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Case Study

Collaboration produces win win for farmers and renewables

01—
Setting the scene

BayWa r.e. isn’t just an active player in helping to deliver the energy transition with renewable projects around the world. We’re also a firm believer in the need for a parallel transition in the ecology and agriculture sectors, too. 

We’ve been exploring ways of working with local farming communities in areas where we hope to establish new wind projects. We know that building relationships and sharing an open approach to planning and development, right from the start, can help to grow both understanding and support for projects. 

The approach we have developed is designed to bring interested farmers together around the table. The aim is to not only discuss ideas, but to support them to bring them to life, helping to deliver sustainable, sound ecological and environmentally friendly agricultural initiatives, which are independent from the project development.

02—
The challenges

When entering new regions with proposals for new wind, there can be resistance or questions from the local community who may be uncertain as to the benefits and impacts of projects. 

This can also be true for members of the farming community, particularly those who do not stand to directly benefit financially from rental or sale of land, or whose own land may be close to any proposed development site. 

Taking the time to understand these concerns and to discuss ideas with farmers for ‘green’ initiatives is really important to us. It is why we have a dedicated team of agricultural engineers within BayWa r.e. France who make sure these conversations begin at the same time as we instigate environmental and landscape studies relating to our proposals. 

Working in a new geographical area can throw up new challenges for the company, so these round table meetings, which also include external experts, provide an opportunity for us to learn about the local environment from those who are most familiar with it. 

While this collaborative, open and innovative approach is in its infancy, we have already rolled it out to excellent effect in a location south east of Marne, in France. 

The team from BayWa r.e. is very dynamic, committed and clearly interested in the agri-ecological approach. Together we formed a partnership which allowed me to carry out training in order to improve my practices.

Mr. Millon
Farmer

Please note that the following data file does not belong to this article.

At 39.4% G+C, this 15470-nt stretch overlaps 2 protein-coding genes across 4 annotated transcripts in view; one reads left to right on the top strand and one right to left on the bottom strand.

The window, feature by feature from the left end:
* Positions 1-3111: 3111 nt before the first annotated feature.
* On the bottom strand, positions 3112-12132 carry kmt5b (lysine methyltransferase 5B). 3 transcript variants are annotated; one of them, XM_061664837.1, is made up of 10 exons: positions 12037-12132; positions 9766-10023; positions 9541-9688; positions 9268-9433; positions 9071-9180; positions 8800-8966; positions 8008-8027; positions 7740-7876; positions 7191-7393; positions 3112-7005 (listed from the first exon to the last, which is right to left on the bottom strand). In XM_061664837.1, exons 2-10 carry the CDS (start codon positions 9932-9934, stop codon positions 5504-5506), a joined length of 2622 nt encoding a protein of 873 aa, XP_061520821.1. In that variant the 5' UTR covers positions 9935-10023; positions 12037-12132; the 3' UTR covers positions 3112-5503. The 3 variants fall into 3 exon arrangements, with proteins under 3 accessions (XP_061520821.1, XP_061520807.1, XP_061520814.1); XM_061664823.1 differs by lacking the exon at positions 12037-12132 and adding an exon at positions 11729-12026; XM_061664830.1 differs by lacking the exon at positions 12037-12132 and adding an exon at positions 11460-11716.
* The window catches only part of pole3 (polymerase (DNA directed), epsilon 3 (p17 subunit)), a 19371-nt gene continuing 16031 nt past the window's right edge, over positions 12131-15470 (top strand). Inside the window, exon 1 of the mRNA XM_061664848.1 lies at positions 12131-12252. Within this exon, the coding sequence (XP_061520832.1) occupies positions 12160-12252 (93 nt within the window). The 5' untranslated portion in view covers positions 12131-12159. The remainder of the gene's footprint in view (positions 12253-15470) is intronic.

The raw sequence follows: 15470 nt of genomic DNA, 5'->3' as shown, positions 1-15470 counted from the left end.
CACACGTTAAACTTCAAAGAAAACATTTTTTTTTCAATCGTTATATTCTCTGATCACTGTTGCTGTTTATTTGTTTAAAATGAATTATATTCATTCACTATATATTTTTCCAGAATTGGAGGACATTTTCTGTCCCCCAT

03—
The result

In 2020, we submitted plans for a hybrid 33.6 MW wind and 30 MW solar project. But it was back in 2018 that we first invited farmers to come together and explore the potential for new local initiatives.  

Everything from the use of fallow land and biodiversity, through to pollination and hedging was discussed. We learned about the farmers’ concerns, and the farmers in turn gained a deeper understanding of our plans, the project benefits, and our commitment towards reducing carbon emissions. 

After several meetings, a partnership was set up with the Marne Chamber of Agriculture to drive through the initiatives.

These included training and financial support for the purchase of two connected weather stations to help with land management, soil quality and frost planning – this in turn helped the farmers to reduce their use of fertiliser. 

Planting of ‘honey hedges’ was funded, with the focus on encouraging bees and other pollinators, helping to maintain biodiversity. We also offered training in regenerative agriculture and beekeeping.  

This collaborative approach has produced great benefits, helping us to bring forward more renewable energy, while supporting the local community, and demonstrating that we’re serious about doing the right thing for the communities in which we work. 

Demonstrating our all-round commitment to the energy, ecological and agricultural transitions is important to us, and it’s why we’ve sought a new way of working with farmers on the ground in areas where we are looking at new wind projects.

Corentin Sivy
Director of Wind Energy at BayWa r.e. France

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